November 2, 2012
We are fortunate in Australia. We are, as Donald Horne once told us, a lucky country. Primary industries, whether farming or mining or both, usually prop us up in difficult times, and have made us increasingly prosperous; and we act as though it is all the product of good management.
The end result has been anaemic and peripheral politics. We are disengaged from the battle that may well decide the future of Western civilisation. This is an overdue battle of economic ideas being waged in Europe and in the United States. It is being waged there and not here primarily because they are not nearly so lucky as us.
To be fair, it has not just been luck. Using figures reported by Alan Moran in this month’s Quadrant (“The Western Way of Economic Decline”) we apparently spend “only” 16% of GDP on social welfare, compared with 23% in the EU and 20% in the United States. This suggests we haven’t travelled quite as far down the nanny-state road as Europe and the US.
But you have to say that the pressure is all in the same direction. The enormously expensive national disability scheme, the dental scheme, the inexorable pressure to increase the dole (and by inevitable consequence long term unemployment), the constant whining for affordable childcare from middle class families, all point to our preparedness to catch up.
All Western industrial countries built rich estates, which they duly passed on to the stewardship of successive generations. Unfortunately, the generations since the Second World War have been increasingly wasteful and profligate heirs. They have run down their rich estates under the influence of progressive pipedreams and the guidance of Keynesian economic quackery. For the most part, their legacy now is crippling debt.
In the United States this has given rise to the Tea Party and to a conservative shift in the Republican Party. In Europe it has broken the cosy consensus on the welfare state by creating a sharp division between those favouring austerity and those wedded to the same old road to ruin.
In Australia we are stuck arguing about border protection, the carbon and mining taxes, the pokies, and the tawdry Thompson, Slipper, and Gillard-Wilson affairs. Now these are all important in their various ways, some more than others, but they do not speak to a deep divide on the conduct of the nation’s economic affairs.
Wayne Swan, the world’s greatest treasurer, congratulates himself for getting us through the GFC relatively unscathed. While it is easy to poke fun at Swan’s claims there is no reason to suppose that Joe Hockey would not be similarly self-congratulatory, if he’d been treasurer. His policy responses to the GFC would not have been any different in substance. Maybe slightly more restrained, but that is all.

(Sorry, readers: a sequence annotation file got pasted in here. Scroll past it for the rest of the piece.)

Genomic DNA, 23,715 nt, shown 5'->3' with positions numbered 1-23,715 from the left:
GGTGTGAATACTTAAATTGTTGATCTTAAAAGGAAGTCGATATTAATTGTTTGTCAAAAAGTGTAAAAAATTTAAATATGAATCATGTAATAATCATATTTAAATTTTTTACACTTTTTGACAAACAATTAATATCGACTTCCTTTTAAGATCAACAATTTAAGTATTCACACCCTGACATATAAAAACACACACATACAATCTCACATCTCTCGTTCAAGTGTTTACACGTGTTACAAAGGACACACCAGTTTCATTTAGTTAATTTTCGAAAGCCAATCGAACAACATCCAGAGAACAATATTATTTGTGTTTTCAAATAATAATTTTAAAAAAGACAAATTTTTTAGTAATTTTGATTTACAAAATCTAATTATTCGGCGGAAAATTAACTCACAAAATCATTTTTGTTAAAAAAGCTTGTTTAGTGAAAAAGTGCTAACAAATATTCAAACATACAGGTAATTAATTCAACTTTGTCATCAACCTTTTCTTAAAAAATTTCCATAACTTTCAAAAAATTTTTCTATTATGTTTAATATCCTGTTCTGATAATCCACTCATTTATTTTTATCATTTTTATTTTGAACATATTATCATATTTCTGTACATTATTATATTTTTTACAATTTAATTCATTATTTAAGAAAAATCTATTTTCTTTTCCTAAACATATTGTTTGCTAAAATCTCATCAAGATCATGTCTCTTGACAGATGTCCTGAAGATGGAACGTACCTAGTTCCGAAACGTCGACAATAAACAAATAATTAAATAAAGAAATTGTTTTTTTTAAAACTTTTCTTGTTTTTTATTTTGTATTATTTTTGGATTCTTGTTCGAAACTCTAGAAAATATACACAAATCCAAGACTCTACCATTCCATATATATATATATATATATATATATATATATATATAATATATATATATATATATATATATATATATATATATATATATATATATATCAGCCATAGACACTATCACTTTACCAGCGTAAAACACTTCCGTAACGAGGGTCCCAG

Hockey showed signs in a speech in London in April that he got it by foreshadowing “the end of the age of entitlements”. That was then in London. In Australia, the Coalition couldn’t wait to climb on board the new disability scheme bandwagon, oppose means testing of the private health fund subsidy, and oppose the reduction in the baby bonus. And let’s not forget Abbott’s promised infamous and extravagant parental leave scheme.
I may have missed it but I haven’t seen any thoroughgoing proposals by the Coalition to reduce the size of government and the growth in welfare spending. And we shouldn’t blame the Coalition too much. No political party is willing to risk outraging special interests until the economy becomes buried in unaffordable debt. We are not there; not yet.
In the meantime, we are mere spectators viewing what is perhaps the most important battle of economic ideas that has ever occurred. It is being played out in the United States. Its denouement will be on 6 November.
Either Romney-Ryan will win, resuscitate competitive capitalism and self-reliance, and make America stronger and a continuing beacon of hope; or Obama/Biden will win, double down on crony capitalism and the welfare state, and make America weaker and increasingly peripheral.
All those in Europe and Australia who are carping critics of America, and there are many of them, would find the world less secure and safe if they were no longer able to hide behind the shrinking shield of a debilitated America.
Luckily for the lucky country and the rest of the civilised world, Romney (I believe) will win. Obama will have served good purpose by showing what can happen if the far and feckless left that he represents ever get into power again. That’s as good a valedictory that I can come up with.
Peter Smith, a frequent Quadrant Online contributor, is the author of Bad Economics
The Quadrant Book of Poetry: 2001 - 2010
edited by Les Murray